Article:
Four Good Questions to Ask Yourself

A big part of being a successful business owner is your ability to ask questions. This innate curiosity allows your business to thrive, adjust, and evolve. It’s also a good way to begin planning for a successful future outside the business.   

Let’s look at the four questions successful business owners ask themselves when planning for a successful future.  

1. Where do I start?

The foundational question business owners often ask themselves is “Where do I start?” It can be an overwhelming question. Fortunately, the answer is clear: Strong plans for a successful future commonly begin with determining what it takes to achieve financial independence.  

Planning for a successful future, especially one outside your business, is a paradigm-shifting decision. However, it’s necessary to consider rather than ignore or think, “I have time.”  

The stark fact is that all business owners eventually exit their business, whether by choice, death, or otherwise. The good news is that once you determine what it will take for you to achieve financial independence without your business, you can begin implementing strategies that allow it to run whether you’re at the helm or not.  

This can have a cascading effect that strengthens your business while you’re still running it. It also helps you hedge against unexpected obstacles and downturns.  

Best of all, determining what it takes to achieve financial independence isn’t a guessing game. A strong Advisor Team can help you quantify your needs and pursue strategies to support those needs.  

2. When should I begin planning?

Straightforwardly, as soon as possible.   

A common misconception about planning for a successful future is that it’s linear. In many cases, businesses veer off their charted paths, in both good ways and bad. Having a plan that considers the unexpected can help you more nimbly adjust to the unexpected.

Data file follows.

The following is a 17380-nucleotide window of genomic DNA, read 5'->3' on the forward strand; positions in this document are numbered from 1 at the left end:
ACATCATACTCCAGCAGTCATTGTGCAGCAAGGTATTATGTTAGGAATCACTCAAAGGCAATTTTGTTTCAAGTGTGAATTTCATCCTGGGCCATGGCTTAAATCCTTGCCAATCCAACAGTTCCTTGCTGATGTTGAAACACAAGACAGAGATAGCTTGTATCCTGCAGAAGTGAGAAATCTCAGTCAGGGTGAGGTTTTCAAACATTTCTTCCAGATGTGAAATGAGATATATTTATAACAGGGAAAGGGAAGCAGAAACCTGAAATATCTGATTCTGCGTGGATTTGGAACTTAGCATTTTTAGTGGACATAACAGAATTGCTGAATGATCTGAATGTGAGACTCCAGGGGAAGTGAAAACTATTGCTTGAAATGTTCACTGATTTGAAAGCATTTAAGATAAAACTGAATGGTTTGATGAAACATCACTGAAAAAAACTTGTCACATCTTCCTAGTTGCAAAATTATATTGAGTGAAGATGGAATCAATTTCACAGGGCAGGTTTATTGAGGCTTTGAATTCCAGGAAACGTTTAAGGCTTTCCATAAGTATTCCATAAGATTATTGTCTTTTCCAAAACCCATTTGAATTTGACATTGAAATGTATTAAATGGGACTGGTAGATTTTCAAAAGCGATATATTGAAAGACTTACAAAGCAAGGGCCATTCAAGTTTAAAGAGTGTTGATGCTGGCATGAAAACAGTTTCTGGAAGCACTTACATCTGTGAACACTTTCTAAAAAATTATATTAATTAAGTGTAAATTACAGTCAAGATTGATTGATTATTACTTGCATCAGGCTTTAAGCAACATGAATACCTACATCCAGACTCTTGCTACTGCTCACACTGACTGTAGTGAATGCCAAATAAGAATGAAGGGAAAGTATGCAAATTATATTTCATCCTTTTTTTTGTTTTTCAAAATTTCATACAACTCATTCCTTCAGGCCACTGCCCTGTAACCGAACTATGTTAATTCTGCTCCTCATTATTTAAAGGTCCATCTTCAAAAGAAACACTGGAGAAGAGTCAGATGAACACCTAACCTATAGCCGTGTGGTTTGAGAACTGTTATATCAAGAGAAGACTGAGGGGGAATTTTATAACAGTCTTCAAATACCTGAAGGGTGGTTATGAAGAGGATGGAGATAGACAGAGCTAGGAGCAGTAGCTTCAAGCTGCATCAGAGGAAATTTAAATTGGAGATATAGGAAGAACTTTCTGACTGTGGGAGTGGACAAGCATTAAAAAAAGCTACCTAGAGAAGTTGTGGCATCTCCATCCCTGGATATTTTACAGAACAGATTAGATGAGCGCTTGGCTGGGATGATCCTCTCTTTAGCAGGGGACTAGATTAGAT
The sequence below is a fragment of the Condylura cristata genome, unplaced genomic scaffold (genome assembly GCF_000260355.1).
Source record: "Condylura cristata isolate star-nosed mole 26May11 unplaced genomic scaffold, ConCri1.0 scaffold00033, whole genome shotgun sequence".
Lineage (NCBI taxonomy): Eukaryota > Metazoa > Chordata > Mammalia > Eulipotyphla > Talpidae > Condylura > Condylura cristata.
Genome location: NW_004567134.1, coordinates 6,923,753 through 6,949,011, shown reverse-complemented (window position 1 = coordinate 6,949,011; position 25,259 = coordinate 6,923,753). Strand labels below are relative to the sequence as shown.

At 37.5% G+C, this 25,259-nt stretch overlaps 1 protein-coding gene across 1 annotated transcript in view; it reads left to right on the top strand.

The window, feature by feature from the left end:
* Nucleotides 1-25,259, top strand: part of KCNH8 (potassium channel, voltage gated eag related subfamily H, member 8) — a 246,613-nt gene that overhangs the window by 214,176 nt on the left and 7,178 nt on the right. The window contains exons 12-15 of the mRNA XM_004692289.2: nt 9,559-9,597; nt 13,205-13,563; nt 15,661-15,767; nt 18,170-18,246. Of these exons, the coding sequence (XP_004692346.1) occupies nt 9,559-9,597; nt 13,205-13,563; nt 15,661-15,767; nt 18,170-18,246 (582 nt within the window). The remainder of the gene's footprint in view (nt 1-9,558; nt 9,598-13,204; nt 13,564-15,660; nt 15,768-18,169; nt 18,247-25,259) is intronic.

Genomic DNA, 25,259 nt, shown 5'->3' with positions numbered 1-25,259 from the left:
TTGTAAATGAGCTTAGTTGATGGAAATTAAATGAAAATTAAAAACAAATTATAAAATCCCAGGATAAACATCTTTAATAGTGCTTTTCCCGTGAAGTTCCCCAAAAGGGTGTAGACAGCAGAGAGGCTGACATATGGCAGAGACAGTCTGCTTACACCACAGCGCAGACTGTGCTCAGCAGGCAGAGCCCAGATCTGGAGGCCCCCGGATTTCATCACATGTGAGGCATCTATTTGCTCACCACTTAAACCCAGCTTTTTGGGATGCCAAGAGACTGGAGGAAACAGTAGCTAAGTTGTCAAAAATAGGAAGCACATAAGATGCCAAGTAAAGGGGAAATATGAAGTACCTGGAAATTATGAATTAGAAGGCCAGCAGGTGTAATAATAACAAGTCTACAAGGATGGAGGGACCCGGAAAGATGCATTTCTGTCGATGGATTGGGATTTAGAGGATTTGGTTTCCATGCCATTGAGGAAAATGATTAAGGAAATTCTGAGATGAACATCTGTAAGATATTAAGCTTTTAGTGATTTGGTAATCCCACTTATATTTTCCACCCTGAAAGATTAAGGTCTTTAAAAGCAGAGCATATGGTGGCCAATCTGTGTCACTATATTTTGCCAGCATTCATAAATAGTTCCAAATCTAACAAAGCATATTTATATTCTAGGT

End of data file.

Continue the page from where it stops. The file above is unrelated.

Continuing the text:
Another element to consider is that planning for a successful future can strengthen your business while you’re still at the helm.  

For example, a crucial part of a successful plan is installing a next-level management team. This management team is what takes your business to the next level in terms of performance, profitability, and potential. It can also help you delegate responsibilities and focus only on the things you love about running your business.  

Starting your planning as soon as you can is similar to accruing compound interest: The earlier you begin, the more potential you can harness.  

3. Who should I sell to?

An underappreciated aspect of planning for a successful future is that this planning allows business owners to ask this question at all.  

Without a plan for a successful future, an unexpected event could position owners and their families to have no choice or say in the matter.  

For example, an untimely illness or death could force a business owner, or their family members, to liquidate the business to simply pay the bills.  

Installing important elements of planning for a successful future, such as having a next-level management team and scalable business processes, can position you to choose the person, people, or entity you eventually sell to.  

There are many considerations when selling your business. You’ll likely have financial goals that you want to complete. Just as important, you may have more aspirational goals, such as keeping your business in the family, having trusted managers run it after you leave it, or a desire to protect your employees.